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Common Developmental Issues: When should you worry that your child may have a delay in development?

Are you concerned that your child is not meeting their developmental milestones within the normal age range? Does he or she seem to be lagging behind other children of the same age? These are common worries among parents, but before you jump to conclusions, it's best to ask your pediatrician
Common Developmental Issues

 

Talking to friends and family members about your concerns is normal, but you may not get the answers you need. Everyone knows someone who knows someone whose child had a certain type of delay or disorder that may sound like what your child is experiencing. But the best thing to do is to discuss your concerns with your child’s pediatrician. 
 

The First Step: Make an Appointment with your Pediatrician

Unless you have a well-child checkup coming up soon, make a specific appointment with your pediatrician to discuss the concerns you have about your child. Your pediatrician will know your child’s medical history and can take that into consideration when it comes to evaluating your child’s development. If your pediatrician performs an evaluation of your child’s developmental progress and determines that there is a problem, they may recommend that you call Early Intervention or may ask you to see a developmental-behavioral pediatrician.

 

What is Early Intervention?

Early Intervention (EI) is a group of services provided for infants and children under three years old who have developmental delays. Every state has an EI system, which often provides services for free or at a discounted cost. Whether one of our pediatricians diagnoses your child with simple speech delay or more complex disabilities, EI is often the first step in getting services for your child, even if they also need to see a developmental-behavioral pediatrician. In New Jersey, the statewide Early Intervention number is 888-653-4463. Any caregiver can call that number and request an evaluation for their child.

 

What is a Developmental-Behavioral Pediatrician?

Doctors who specialize in evaluating, counseling, and treating children with developmental and behavioral difficulties and disorders are called developmental-behavioral pediatricians. These doctors complete a three-year training program in developmental-behavioral pediatrics after completing their general pediatrics training. Finally, they must pass an examination in order to be classified as a developmental-behavioral pediatrician. If one of our pediatricians thinks your child will benefit from a more comprehensive developmental evaluation, we will often recommend you see one of these sub-specialists. .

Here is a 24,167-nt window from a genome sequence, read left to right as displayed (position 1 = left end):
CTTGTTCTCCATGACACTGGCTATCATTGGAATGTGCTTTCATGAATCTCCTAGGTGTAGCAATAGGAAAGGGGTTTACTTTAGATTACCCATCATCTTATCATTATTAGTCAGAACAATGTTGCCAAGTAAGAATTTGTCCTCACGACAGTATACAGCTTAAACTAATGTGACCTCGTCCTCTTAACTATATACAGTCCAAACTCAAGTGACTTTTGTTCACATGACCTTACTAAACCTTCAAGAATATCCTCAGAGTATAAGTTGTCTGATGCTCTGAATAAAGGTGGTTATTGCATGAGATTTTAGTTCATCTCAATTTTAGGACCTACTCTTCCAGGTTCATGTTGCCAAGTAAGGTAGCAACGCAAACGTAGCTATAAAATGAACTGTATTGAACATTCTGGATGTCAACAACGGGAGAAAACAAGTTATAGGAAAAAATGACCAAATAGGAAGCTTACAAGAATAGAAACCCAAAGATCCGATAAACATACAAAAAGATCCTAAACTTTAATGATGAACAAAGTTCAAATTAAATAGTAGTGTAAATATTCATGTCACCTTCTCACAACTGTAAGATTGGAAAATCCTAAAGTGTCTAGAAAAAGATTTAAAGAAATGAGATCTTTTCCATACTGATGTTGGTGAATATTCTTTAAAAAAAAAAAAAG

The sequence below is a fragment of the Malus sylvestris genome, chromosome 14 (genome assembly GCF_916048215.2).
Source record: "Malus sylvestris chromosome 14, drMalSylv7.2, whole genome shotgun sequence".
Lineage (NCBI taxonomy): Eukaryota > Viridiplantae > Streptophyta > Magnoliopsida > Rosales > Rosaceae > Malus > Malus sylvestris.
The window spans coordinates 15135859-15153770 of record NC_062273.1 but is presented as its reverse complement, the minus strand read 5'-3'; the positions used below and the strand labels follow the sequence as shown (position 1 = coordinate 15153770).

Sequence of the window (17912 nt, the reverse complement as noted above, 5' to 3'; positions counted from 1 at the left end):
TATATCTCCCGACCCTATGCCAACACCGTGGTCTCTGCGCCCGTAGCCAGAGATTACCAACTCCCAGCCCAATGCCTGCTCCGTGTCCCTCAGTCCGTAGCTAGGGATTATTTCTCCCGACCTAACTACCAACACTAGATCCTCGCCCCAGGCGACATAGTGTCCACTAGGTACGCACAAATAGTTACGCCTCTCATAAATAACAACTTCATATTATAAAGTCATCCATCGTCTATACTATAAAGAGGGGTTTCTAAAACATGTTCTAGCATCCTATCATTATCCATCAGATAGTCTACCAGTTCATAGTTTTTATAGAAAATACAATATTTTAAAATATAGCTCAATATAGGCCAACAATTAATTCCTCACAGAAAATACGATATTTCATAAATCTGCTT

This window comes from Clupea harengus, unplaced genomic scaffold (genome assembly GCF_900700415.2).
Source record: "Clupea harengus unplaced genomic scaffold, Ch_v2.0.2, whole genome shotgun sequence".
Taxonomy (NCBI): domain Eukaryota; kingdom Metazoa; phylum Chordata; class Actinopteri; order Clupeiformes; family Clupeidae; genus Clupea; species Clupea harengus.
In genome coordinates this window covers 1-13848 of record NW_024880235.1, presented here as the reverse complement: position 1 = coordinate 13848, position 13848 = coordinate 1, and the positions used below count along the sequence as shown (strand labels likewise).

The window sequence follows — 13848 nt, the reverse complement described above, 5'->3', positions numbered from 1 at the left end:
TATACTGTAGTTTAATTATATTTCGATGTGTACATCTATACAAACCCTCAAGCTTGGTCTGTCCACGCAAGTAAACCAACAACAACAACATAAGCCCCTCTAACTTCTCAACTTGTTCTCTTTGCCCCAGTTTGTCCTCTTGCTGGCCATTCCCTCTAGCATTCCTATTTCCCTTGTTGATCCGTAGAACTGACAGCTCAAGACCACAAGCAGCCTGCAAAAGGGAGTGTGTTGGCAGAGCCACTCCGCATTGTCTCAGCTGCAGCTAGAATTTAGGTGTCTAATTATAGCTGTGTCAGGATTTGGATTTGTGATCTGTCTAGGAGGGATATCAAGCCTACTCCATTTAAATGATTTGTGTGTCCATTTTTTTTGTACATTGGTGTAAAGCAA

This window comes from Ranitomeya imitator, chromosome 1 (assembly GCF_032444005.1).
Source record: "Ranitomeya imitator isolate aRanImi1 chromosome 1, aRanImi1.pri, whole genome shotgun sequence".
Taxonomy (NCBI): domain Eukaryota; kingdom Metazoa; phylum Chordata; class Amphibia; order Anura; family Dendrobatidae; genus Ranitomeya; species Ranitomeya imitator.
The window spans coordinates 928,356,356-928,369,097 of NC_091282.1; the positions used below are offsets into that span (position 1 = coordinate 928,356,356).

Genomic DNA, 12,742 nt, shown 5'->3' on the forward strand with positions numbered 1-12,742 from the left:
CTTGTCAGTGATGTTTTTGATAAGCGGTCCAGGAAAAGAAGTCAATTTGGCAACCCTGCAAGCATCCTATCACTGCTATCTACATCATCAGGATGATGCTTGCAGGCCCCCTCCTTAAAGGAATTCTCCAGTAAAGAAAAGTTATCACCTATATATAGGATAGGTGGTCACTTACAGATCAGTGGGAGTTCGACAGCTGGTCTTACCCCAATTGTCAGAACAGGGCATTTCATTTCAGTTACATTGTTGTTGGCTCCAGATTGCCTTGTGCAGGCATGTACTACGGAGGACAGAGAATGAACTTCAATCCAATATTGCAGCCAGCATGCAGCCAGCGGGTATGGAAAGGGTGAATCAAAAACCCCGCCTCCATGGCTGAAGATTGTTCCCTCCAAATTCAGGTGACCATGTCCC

What Types of Disorders Might a Developmental-Behavioral Pediatrician Treat?  

* ADHD and attention issues

* Emotional disorders including anxiety, depression, and oppositional-defiant behavior

* Learning disorders including dyslexia, math, writing, and other academic issues

* Tourettes, ticks, and other habits

* Autism, Aspergers, and spectrum disorders 

* Feeding disorders

* Bathroom-related issues including bed wetting and soiling and delayed toilet training

* Severe physical disabilities including spina bifida and cerebral palsy

* Hearing impairment

* Vision impairment

* Speech disorders

* Mental retardation and Down’s Syndrome

*Development delays that result from medical conditions such as diabetes, epilepsy, cancer, and others

 

Developmental-Behavioral Pediatricians Work as a Team with other Professionals

Successful treatment of many of the disorders listed above may require a team of specialists. Such specialists may include: 

* Speech language pathologist

* Sleep specialist

* Psychologist

* Psychiatrist

* Occupational therapist

* Physical therapist

* Neurologist 

* Education diagnostician

* Clinical social worker

* Other specialists as needed

 

Developmental-Behavioral Pediatricians Work Closely with Families 

When a child has a developmental disorder of any kind, no matter how severe, it affects the whole family. Parents, siblings, and any other family members living in the home may need help to successfully cope with the situation. Family members in a caregiving role need to know how to properly care for the child. Family members that are not providing care, such as younger siblings, may still need to be educated on how to best support their brother or sister who has special needs, while making sure their needs don’t get overlooked.

 

In addition to providing care, especially in situations where there is a profound disability, caregivers and other family members may need help coping with their own emotions. Family and individual counseling can be helpful. 

 

Developmental-Behavioral Pediatricians Work Closely with Schools 

A child’s school plays an important part in their development. When it comes to diagnosing a learning or behavioral disorder, it may be necessary to consult with a child’s teacher, such as requesting that they fill out a Vanderbilt assessment or Conners scale for ADHD. Once a child is diagnosed with a developmental disorder of any kind, it may be necessary for the teacher and other school personnel to make adjustments to help the child, which are typically outlined in an IEP or 504 plan. 

 

Worried about your child’s development? Contact Advocare Haddon Pediatric Group

It’s perfectly normal to have concerns about your child in regards to their physical, mental, and emotional development. But it’s always best to ask a pediatrician about those concerns. Call (856) 547-7300 today to schedule an appointment at our Haddon Heights office or (856) 294-5600 for our Mullica Hill office.
Posted: 1/27/2020 4:28:50 PM by Paul Matz | with 0 comments


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